It’s far from hidden that cases of COVID-19, or the coronavirus, are increasing every day. The virus originated in China and has infected over 100,000 people. Over 3000 have died worldwide, however, most of those also had underlying illnesses. The virus is impacting several walks of life, mainly travel to other countries. But the coronavirus has also had a massive impact on sports across the world.
Many countries have restricted freedom of movement because of the virus. As a result, they’ve canceled or postponed international events. So today, we’re going to take a look at how the coronavirus has and could impact sports in different ways. From the threat to the Olympics to the effect on individual athletes, it’s a bit of a nightmare. Check out the list below.
20. NFL Draft
The NFL hasn’t been as affected by the coronavirus as much as other sports because the season hasn’t started yet. But the league is still keeping a close eye on what’s going on around the world. There were fears that this could affect the upcoming draft in Las Vegas this April, but that doesn’t seem likely right now.
Although Nevada hasn’t had a coronavirus outbreak at the time of writing, officials say it’s merely a matter of time. The draft will attract 750,000 people over the course of three days. Despite this, the event will go on as planned. However, international scouting events could be affected by the pandemic.
Snooker players won’t be happy to hear the news about the China Open. Set to take place from March 30 to April 5, organizers have postponed the event. When Ding Jenhui won the 2005 tournament, it stimulated massive interest in the sport in China. That’s why the Chinese Open is the second most lucrative pool competition in the world.
It offers over $1.25 million in total prize money. The winner walks away with a check of $280,000. Only the World Championship’s first prize of $550,000 is worth more than this. However, the event, scheduled to go down in Beijing, is now in limbo.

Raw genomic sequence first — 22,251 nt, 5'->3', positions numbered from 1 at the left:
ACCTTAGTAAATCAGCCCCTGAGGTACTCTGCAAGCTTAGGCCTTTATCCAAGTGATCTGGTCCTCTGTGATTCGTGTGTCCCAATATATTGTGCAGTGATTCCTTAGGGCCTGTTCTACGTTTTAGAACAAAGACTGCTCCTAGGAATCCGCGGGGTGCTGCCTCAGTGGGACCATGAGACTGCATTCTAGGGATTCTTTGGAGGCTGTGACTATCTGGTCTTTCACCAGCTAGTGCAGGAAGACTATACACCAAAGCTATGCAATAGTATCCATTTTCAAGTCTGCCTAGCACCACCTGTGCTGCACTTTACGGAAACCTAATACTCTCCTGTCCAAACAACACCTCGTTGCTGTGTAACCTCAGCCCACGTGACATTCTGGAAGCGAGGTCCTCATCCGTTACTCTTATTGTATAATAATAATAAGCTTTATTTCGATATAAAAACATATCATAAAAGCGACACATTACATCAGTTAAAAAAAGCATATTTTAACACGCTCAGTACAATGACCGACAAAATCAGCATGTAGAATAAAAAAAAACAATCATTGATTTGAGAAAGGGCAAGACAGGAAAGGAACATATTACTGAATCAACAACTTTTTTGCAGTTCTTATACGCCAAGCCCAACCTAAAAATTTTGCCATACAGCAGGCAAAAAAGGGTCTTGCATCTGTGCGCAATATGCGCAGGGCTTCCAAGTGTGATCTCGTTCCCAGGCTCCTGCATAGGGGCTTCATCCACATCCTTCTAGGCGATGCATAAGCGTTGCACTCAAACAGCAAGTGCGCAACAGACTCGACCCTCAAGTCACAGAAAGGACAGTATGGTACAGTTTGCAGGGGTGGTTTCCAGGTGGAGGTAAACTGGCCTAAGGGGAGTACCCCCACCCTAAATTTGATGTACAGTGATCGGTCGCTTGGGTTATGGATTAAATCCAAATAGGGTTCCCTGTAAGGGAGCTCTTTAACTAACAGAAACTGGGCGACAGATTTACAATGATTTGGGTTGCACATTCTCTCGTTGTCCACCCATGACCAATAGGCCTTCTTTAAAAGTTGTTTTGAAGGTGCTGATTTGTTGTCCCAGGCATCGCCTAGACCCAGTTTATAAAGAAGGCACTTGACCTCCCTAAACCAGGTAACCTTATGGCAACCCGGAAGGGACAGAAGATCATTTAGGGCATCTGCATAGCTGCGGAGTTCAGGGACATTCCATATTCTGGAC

Amateur athletes are exceptionally vulnerable in times of crisis like this. They rely heavily on endorsements from their sponsors. If they can’t compete then they may not be able to meet the terms of their deals. This has a massive implication on their ability to compete in the future.
It’s also highly problematic for competition organizers. Chinese sports competitions have lost out on $50 million in sponsorship fees. The cost of canceled events is a huge one and could affect their ability to host tournaments in the future. That’s bad for athletes and the fans.
The coronavirus is one of the biggest threats to the current world order as we know it. But you might not think that from the attitude of some athletes whose responses to the virus have been heavily criticized. Joanna Jedrzejzcyk shared a picture of her facing off with UFC rival Weili Zhang in a gas mask.
Meanwhile, the FA cited Tottenham Hotspur star Delle Ali after a Snapchat video where he zoomed in on an Asian man and then panned to a bottle of antiseptic. Spurs forced him to issue an apology on Chinese social media platform Weibo. He will also face disciplinary action.